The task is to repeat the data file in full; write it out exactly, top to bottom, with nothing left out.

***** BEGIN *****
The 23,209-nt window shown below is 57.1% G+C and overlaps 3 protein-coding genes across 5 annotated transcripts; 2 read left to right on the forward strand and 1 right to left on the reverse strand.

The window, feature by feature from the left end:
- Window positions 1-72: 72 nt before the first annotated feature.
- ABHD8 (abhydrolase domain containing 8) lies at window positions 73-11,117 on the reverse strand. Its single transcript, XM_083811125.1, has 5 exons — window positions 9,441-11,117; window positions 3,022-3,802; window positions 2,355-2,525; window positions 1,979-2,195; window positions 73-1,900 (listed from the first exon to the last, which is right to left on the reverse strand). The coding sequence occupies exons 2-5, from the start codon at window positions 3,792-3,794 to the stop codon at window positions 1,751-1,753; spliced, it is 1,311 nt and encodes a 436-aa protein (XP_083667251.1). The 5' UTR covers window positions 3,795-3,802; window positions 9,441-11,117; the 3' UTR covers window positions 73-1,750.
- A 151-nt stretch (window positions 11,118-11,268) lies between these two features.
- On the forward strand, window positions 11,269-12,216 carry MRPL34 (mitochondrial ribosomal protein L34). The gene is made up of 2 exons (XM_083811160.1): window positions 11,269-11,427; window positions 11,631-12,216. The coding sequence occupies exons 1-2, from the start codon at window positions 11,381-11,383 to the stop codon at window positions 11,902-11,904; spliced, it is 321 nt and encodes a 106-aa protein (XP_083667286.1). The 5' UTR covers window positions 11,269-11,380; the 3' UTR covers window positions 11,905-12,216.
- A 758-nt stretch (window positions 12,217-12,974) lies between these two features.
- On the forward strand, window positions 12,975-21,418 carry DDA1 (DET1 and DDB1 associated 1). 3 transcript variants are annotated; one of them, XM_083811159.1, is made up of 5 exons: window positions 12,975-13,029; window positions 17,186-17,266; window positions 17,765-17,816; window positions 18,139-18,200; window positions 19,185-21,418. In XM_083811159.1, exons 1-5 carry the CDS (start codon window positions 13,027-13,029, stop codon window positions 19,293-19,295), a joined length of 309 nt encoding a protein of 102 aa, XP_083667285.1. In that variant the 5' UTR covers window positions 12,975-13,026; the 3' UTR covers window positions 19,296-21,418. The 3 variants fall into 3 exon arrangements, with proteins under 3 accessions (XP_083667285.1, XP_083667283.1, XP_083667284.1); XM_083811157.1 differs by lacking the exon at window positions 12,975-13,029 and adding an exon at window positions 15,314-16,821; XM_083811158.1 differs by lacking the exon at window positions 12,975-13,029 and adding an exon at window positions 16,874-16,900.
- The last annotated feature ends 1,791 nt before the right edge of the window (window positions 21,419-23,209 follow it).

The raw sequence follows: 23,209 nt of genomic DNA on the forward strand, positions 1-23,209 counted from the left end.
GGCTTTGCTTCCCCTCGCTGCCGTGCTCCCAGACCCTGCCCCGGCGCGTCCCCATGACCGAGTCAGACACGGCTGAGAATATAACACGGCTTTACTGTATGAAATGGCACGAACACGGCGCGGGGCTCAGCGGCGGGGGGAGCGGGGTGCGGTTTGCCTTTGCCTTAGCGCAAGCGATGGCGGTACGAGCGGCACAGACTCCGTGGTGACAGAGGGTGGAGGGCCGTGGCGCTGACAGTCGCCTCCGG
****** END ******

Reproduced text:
The 23,209-nt window shown below is 57.1% G+C and overlaps 3 protein-coding genes across 5 annotated transcripts; 2 read left to right on the forward strand and 1 right to left on the reverse strand.

The window, feature by feature from the left end:
- Window positions 1-72: 72 nt before the first annotated feature.
- ABHD8 (abhydrolase domain containing 8) lies at window positions 73-11,117 on the reverse strand. Its single transcript, XM_083811125.1, has 5 exons — window positions 9,441-11,117; window positions 3,022-3,802; window positions 2,355-2,525; window positions 1,979-2,195; window positions 73-1,900 (listed from the first exon to the last, which is right to left on the reverse strand). The coding sequence occupies exons 2-5, from the start codon at window positions 3,792-3,794 to the stop codon at window positions 1,751-1,753; spliced, it is 1,311 nt and encodes a 436-aa protein (XP_083667251.1). The 5' UTR covers window positions 3,795-3,802; window positions 9,441-11,117; the 3' UTR covers window positions 73-1,750.
- A 151-nt stretch (window positions 11,118-11,268) lies between these two features.
- On the forward strand, window positions 11,269-12,216 carry MRPL34 (mitochondrial ribosomal protein L34). The gene is made up of 2 exons (XM_083811160.1): window positions 11,269-11,427; window positions 11,631-12,216. The coding sequence occupies exons 1-2, from the start codon at window positions 11,381-11,383 to the stop codon at window positions 11,902-11,904; spliced, it is 321 nt and encodes a 106-aa protein (XP_083667286.1). The 5' UTR covers window positions 11,269-11,380; the 3' UTR covers window positions 11,905-12,216.
- A 758-nt stretch (window positions 12,217-12,974) lies between these two features.
- On the forward strand, window positions 12,975-21,418 carry DDA1 (DET1 and DDB1 associated 1). 3 transcript variants are annotated; one of them, XM_083811159.1, is made up of 5 exons: window positions 12,975-13,029; window positions 17,186-17,266; window positions 17,765-17,816; window positions 18,139-18,200; window positions 19,185-21,418. In XM_083811159.1, exons 1-5 carry the CDS (start codon window positions 13,027-13,029, stop codon window positions 19,293-19,295), a joined length of 309 nt encoding a protein of 102 aa, XP_083667285.1. In that variant the 5' UTR covers window positions 12,975-13,026; the 3' UTR covers window positions 19,296-21,418. The 3 variants fall into 3 exon arrangements, with proteins under 3 accessions (XP_083667285.1, XP_083667283.1, XP_083667284.1); XM_083811157.1 differs by lacking the exon at window positions 12,975-13,029 and adding an exon at window positions 15,314-16,821; XM_083811158.1 differs by lacking the exon at window positions 12,975-13,029 and adding an exon at window positions 16,874-16,900.
- The last annotated feature ends 1,791 nt before the right edge of the window (window positions 21,419-23,209 follow it).

The raw sequence follows: 23,209 nt of genomic DNA on the forward strand, positions 1-23,209 counted from the left end.
GGCTTTGCTTCCCCTCGCTGCCGTGCTCCCAGACCCTGCCCCGGCGCGTCCCCATGACCGAGTCAGACACGGCTGAGAATATAACACGGCTTTACTGTATGAAATGGCACGAACACGGCGCGGGGCTCAGCGGCGGGGGGAGCGGGGTGCGGTTTGCCTTTGCCTTAGCGCAAGCGATGGCGGTACGAGCGGCACAGACTCCGTGGTGACAGAGGGTGGAGGGCCGTGGCGCTGACAGTCGCCTCCGG